More information

MULTI AGENT-BASED DISTRIBUTED DATA MINING

MULTI AGENT-BASED DISTRIBUTED DATA MINING MULTI AGENT-BASED DISTRIBUTED DATA MINING REECHA B. PRAJAPATI 1, SUMITRA MENARIA 2 Department of Computer Science and Engineering, Parul Institute of Technology, Gujarat Technology University Abstract:

More information

Collaboration on the Social Semantic Desktop. Groza, Tudor; Handschuh, Siegfried

Collaboration on the Social Semantic Desktop. Groza, Tudor; Handschuh, Siegfried Provided by the author(s) and NUI Galway in accordance with publisher policies. Please cite the published version when available. Title Collaboration on the Social Semantic Desktop Author(s) Groza, Tudor;

More information

Lecture Outline. Chapter 1 The Semantic Web Vision. Keyword-Based Search Engines. Grigoris Antoniou Frank van Harmelen

Lecture Outline. Chapter 1 The Semantic Web Vision. Keyword-Based Search Engines. Grigoris Antoniou Frank van Harmelen The Semantic Web Vision Grigoris Antoniou Frank van Harmelen Lecture Outline 1. Today s Web 2. The Semantic Web Impact 3. Semantic Web Technologies 4. A Layered Approach adapted and shortened by Gerd Stumme

More information

RDF Based Architecture for Semantic Integration of Heterogeneous Information Sources

RDF Based Architecture for Semantic Integration of Heterogeneous Information Sources RDF Based Architecture for Semantic Integration of Heterogeneous Information Sources Richard Vdovjak, Geert-Jan Houben Eindhoven University of Technology Eindhoven, The Netherlands r.vdovjak, g.j.houben

More information

Towards a Software Domain Metric based on Semantic Web Techniques

Towards a Software Domain Metric based on Semantic Web Techniques Towards a Software Domain Metric based on Semantic Web Techniques F. Edgar Castillo-Barrera 1, Héctor G. Pérez-González 1, and S. Masoud Sadjadi 2 1 School of Engineering, Universidad Autónoma de San Luis

More information

A MEDIATION LAYER FOR HETEROGENEOUS XML SCHEMAS

A MEDIATION LAYER FOR HETEROGENEOUS XML SCHEMAS A MEDIATION LAYER FOR HETEROGENEOUS XML SCHEMAS Abdelsalam Almarimi 1, Jaroslav Pokorny 2 Abstract This paper describes an approach for mediation of heterogeneous XML schemas. Such an approach is proposed

More information

Software agents. Web services. and. F. Dignum Utrecht University

Software agents. Web services. and. F. Dignum Utrecht University Web services and Software agents F. Dignum Utrecht University Contents What are Web Services? Standards Problems with Web Services Software Agents Conclusions Today s Web Web Services: Killer Application?

More information

Semantic Modeling with RDF. DBTech ExtWorkshop on Database Modeling and Semantic Modeling Lili Aunimo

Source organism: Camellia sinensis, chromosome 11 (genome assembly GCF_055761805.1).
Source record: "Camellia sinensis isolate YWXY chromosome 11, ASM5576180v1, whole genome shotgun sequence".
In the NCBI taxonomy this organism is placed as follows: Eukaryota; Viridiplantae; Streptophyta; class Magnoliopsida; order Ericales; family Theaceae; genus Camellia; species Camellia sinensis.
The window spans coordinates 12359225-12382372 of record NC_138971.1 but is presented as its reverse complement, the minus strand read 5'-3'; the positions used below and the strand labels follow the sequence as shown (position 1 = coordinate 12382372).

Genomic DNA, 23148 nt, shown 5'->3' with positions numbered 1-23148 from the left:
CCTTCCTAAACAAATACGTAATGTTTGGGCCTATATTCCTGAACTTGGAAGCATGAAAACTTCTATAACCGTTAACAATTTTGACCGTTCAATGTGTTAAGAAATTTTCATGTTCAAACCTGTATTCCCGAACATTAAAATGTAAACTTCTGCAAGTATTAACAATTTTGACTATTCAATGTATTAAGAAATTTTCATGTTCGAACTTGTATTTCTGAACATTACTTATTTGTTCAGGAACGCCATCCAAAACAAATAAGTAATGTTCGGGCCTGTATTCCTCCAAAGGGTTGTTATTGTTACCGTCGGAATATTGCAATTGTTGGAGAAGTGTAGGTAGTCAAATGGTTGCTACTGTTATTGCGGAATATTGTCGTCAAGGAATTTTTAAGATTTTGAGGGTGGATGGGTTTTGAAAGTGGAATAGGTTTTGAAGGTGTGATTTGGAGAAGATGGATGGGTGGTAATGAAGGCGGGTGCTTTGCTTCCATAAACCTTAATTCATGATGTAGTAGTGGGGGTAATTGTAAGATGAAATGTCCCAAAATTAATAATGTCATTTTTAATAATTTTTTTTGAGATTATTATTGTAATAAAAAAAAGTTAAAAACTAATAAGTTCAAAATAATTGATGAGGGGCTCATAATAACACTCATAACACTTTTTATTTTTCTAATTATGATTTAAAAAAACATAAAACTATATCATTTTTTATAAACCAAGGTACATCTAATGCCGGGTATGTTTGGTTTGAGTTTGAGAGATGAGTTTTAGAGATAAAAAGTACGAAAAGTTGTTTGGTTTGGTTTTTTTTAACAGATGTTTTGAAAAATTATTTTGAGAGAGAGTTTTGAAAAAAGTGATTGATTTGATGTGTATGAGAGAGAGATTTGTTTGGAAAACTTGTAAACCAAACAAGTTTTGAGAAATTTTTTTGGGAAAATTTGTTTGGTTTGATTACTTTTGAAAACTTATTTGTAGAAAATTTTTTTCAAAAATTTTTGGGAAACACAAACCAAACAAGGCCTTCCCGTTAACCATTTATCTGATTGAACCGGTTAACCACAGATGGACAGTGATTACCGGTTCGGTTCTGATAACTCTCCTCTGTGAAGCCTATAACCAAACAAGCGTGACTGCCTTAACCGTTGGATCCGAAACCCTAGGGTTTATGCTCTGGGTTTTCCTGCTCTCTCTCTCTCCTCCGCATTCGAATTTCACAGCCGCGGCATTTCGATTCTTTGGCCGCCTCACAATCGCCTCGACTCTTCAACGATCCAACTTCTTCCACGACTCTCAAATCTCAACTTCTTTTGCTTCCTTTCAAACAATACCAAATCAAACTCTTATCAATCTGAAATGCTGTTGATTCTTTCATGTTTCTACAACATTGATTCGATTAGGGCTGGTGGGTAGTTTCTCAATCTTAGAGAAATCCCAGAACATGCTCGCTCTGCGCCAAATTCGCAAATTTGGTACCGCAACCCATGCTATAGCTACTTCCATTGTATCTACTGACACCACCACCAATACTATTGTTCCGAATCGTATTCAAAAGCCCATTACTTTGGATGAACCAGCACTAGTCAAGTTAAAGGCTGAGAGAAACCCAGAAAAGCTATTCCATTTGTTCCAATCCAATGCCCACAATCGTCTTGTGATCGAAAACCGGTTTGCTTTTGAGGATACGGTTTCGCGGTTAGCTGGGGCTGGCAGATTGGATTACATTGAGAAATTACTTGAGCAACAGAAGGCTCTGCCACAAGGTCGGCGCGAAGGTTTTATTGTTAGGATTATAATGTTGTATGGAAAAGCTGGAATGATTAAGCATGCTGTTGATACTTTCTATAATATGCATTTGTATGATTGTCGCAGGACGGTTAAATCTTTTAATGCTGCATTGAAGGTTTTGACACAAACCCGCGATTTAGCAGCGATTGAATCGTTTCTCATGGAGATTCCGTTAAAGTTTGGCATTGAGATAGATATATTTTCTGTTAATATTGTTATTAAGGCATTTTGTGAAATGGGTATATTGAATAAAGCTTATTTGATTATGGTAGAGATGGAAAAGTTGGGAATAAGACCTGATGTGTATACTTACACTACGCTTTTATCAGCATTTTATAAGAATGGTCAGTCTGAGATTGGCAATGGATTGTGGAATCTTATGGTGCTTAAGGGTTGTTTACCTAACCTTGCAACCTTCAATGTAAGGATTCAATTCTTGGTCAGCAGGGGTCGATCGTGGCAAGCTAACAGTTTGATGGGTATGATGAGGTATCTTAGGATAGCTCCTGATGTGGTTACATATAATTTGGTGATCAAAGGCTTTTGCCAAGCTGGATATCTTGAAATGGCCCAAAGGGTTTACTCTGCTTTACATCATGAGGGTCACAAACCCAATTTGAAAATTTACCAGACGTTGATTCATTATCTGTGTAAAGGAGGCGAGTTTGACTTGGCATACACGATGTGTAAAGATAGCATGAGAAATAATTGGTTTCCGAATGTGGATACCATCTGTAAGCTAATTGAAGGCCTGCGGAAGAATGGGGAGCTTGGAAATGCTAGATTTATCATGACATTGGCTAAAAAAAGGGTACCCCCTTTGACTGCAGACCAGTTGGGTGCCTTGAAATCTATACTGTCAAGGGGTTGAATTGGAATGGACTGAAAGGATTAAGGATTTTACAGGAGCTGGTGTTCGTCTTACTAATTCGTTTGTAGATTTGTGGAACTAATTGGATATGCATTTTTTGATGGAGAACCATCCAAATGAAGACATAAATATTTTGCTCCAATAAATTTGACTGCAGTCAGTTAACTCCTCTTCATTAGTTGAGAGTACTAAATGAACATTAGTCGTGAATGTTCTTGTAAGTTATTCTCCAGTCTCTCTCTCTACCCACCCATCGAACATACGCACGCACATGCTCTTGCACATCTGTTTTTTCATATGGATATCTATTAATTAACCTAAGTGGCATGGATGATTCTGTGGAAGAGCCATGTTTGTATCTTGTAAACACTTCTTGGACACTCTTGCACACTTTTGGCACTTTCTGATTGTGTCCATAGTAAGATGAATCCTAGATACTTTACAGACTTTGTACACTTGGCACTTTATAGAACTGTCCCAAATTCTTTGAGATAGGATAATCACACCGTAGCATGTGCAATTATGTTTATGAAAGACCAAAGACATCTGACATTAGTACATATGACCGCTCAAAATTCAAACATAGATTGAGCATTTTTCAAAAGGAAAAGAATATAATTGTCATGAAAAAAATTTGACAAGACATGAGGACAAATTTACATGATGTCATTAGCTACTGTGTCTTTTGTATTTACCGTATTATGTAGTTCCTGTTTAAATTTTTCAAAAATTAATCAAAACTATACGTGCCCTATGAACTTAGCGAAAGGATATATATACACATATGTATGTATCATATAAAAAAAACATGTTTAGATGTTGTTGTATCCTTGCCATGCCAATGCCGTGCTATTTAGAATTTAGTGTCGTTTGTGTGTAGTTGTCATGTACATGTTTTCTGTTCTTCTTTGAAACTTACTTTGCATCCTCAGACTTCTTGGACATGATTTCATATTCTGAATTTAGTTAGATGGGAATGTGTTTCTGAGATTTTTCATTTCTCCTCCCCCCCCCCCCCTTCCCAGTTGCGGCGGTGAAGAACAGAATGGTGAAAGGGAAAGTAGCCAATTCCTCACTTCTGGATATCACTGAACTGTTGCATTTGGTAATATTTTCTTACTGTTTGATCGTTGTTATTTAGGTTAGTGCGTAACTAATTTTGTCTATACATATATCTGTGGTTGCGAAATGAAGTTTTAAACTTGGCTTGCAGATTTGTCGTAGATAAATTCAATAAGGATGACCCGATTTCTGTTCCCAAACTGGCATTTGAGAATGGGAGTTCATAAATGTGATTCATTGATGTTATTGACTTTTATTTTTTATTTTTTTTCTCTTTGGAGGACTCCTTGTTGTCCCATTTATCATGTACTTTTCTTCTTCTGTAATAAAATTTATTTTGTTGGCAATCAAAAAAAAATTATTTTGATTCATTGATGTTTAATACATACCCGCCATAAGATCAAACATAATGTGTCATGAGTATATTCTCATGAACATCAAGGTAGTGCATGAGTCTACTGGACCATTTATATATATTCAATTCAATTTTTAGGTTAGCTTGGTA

Semantic Modeling with RDF. DBTech ExtWorkshop on Database Modeling and Semantic Modeling Lili Aunimo DBTech ExtWorkshop on Database Modeling and Semantic Modeling Lili Aunimo Expected Outcomes You will learn: Basic concepts related to ontologies Semantic model Semantic web Basic features of RDF and RDF

More information

CONTEMPORARY SEMANTIC WEB SERVICE FRAMEWORKS: AN OVERVIEW AND COMPARISONS

CONTEMPORARY SEMANTIC WEB SERVICE FRAMEWORKS: AN OVERVIEW AND COMPARISONS CONTEMPORARY SEMANTIC WEB SERVICE FRAMEWORKS: AN OVERVIEW AND COMPARISONS Keyvan Mohebbi 1, Suhaimi Ibrahim 2, Norbik Bashah Idris 3 1 Faculty of Computer Science and Information Systems, Universiti Teknologi

More information

XML DATA INTEGRATION SYSTEM

XML DATA INTEGRATION SYSTEM XML DATA INTEGRATION SYSTEM Abdelsalam Almarimi The Higher Institute of Electronics Engineering Baniwalid, Libya Belgasem_2000@Yahoo.com ABSRACT This paper describes a proposal for a system for XML data

More information

PerCuro-A Semantic Approach to Drug Discovery. Final Project Report submitted by Meenakshi Nagarajan Karthik Gomadam Hongyu Yang

PerCuro-A Semantic Approach to Drug Discovery. Final Project Report submitted by Meenakshi Nagarajan Karthik Gomadam Hongyu Yang PerCuro-A Semantic Approach to Drug Discovery Final Project Report submitted by Meenakshi Nagarajan Karthik Gomadam Hongyu Yang Towards the fulfillment of the course Semantic Web CSCI 8350 Fall 2003 Under

More information

SERENITY Pattern-based Software Development Life-Cycle

SERENITY Pattern-based Software Development Life-Cycle SERENITY Pattern-based Software Development Life-Cycle Francisco Sanchez-Cid, Antonio Maña Computer Science Department University of Malaga. Spain {cid, amg}@lcc.uma.es Abstract Most of current methodologies